Doctors had cleared Domann for noncontact activity when he was playing a pickup basketball game at the rec center and went in for a layup. He tore his ACL a second time, had surgery Nov. 6, and approached his second rehabilitation in a different manner.
“It wasn’t vacation, especially the way I attacked it,” Domann said. “But having guys in there like Mike Decker, like Tre Bryant, Mick Stoltenberg, Luke Gifford, -- just seeing the way they attacked their injuries, it allowed me to attack my circumstances with everything I had.
“If they can do it, I can do it. Having those guys around you, you kind of rally together and push through it.”
Domann returned for preseason camp 100 percent, and he’s undoubtedly one reason coaches have expressed more confidence in the overall secondary now than they did in the spring.
Secondary coach Travis Fisher said he’s been “very surprised” to see what Domann has done in preseason camp, and named him as a player who “jumped out” to him in the team’s first major scrimmage.
“Not only has he surprised me with how he can move and what he can bring to the table, but his attitude has been a lot better, too,” Fisher said. “He’s talking in meetings. In the spring, when he was kind of banged up, he was kind of quiet, didn’t say much.
“He seems like he’s at peace. He’s happy, he’s competing. When he’s getting an opportunity, he’s making plays.”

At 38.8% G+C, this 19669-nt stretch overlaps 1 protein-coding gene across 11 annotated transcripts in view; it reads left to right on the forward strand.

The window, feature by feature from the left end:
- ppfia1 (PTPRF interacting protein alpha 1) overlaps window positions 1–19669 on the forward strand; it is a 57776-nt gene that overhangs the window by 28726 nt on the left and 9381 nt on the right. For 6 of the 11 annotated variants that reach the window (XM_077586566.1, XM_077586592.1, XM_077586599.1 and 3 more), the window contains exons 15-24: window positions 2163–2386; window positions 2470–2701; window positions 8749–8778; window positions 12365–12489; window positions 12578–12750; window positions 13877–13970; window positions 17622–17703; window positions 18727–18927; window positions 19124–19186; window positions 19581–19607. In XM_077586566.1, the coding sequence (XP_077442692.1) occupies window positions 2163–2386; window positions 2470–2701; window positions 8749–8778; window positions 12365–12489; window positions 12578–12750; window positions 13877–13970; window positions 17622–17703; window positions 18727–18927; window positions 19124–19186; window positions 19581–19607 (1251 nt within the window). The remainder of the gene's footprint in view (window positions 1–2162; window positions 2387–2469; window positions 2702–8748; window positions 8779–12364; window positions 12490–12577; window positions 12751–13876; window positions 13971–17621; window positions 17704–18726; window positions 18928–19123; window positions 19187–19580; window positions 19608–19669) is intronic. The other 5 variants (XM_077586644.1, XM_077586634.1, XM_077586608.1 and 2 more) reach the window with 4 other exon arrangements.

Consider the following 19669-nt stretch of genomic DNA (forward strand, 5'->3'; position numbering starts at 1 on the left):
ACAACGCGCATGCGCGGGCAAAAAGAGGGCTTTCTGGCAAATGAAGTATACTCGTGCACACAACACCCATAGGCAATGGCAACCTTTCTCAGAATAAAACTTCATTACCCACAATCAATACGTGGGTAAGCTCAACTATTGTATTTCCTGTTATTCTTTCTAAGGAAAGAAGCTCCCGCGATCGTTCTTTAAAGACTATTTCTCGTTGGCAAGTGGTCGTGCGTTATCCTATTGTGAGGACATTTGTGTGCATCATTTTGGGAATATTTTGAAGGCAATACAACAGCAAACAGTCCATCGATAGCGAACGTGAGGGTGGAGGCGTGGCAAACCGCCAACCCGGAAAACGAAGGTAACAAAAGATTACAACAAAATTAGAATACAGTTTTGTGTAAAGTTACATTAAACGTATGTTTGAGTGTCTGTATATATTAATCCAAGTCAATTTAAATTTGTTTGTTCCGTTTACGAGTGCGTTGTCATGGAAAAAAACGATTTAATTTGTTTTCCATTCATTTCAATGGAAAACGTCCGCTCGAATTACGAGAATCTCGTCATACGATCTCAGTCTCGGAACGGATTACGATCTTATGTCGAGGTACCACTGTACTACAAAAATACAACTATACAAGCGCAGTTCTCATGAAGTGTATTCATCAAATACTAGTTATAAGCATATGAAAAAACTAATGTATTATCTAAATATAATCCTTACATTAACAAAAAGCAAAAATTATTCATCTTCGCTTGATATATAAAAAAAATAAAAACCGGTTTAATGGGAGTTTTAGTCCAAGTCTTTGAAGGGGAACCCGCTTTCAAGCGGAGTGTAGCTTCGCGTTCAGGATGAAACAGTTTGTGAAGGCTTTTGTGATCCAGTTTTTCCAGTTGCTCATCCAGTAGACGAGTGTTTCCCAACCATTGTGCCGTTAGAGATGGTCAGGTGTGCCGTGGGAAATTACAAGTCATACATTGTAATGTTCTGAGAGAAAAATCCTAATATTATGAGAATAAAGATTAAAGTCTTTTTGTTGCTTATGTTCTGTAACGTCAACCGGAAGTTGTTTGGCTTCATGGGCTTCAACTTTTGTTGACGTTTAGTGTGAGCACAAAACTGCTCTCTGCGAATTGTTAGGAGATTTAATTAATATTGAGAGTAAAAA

That includes on special teams, where Domann is playing on all four units. He’s not the only member of the two-deep to play on special teams, either, as Nebraska’s new staff wants its best players making a difference in that third of the game.
“We have Stanley Morgan, Mike Williams, Dedrick Young, Mo Barry – all these guys running with the ones on offense and defense, running down on kickoff team and stuff,” Domann said. “It’s competitive, and that’s the way we want it. I think that’s going to give us an advantage against other teams.”
Defensively, Domann appreciates the trust coordinator Erik Chinander has in the backend of the defense to make calls. The previous two coordinators, Domann said, made the call, and players played the call, even if it didn’t necessarily fit the given look.
“This defense, they make the call off the look,” Domann said. “There are so many moving pieces. Everything is on the go – snap, snap, snap. It’s player driven. The safeties are telling the outside backers and middle backers what coverage we’re playing, not the coach on the sideline.
“We get to move the chess pieces. They put a lot of trust in us.”
That’s another example of a true family feel on the defense, Domann said, where everyone is rooting for one another.
“Everyone, no matter what reps they’re taking with the ones, the twos, the threes, is going as hard as they can, and threes are helping the ones, the ones are helping the threes,” he said. “There’s no, ‘I’m starting, you can’t talk to me’ barriers.
“It’s more of a family. We are preparing to beat you. We’re not scheming to beat each other, we’re scheming to beat the team we’re playing, which is a huge difference.”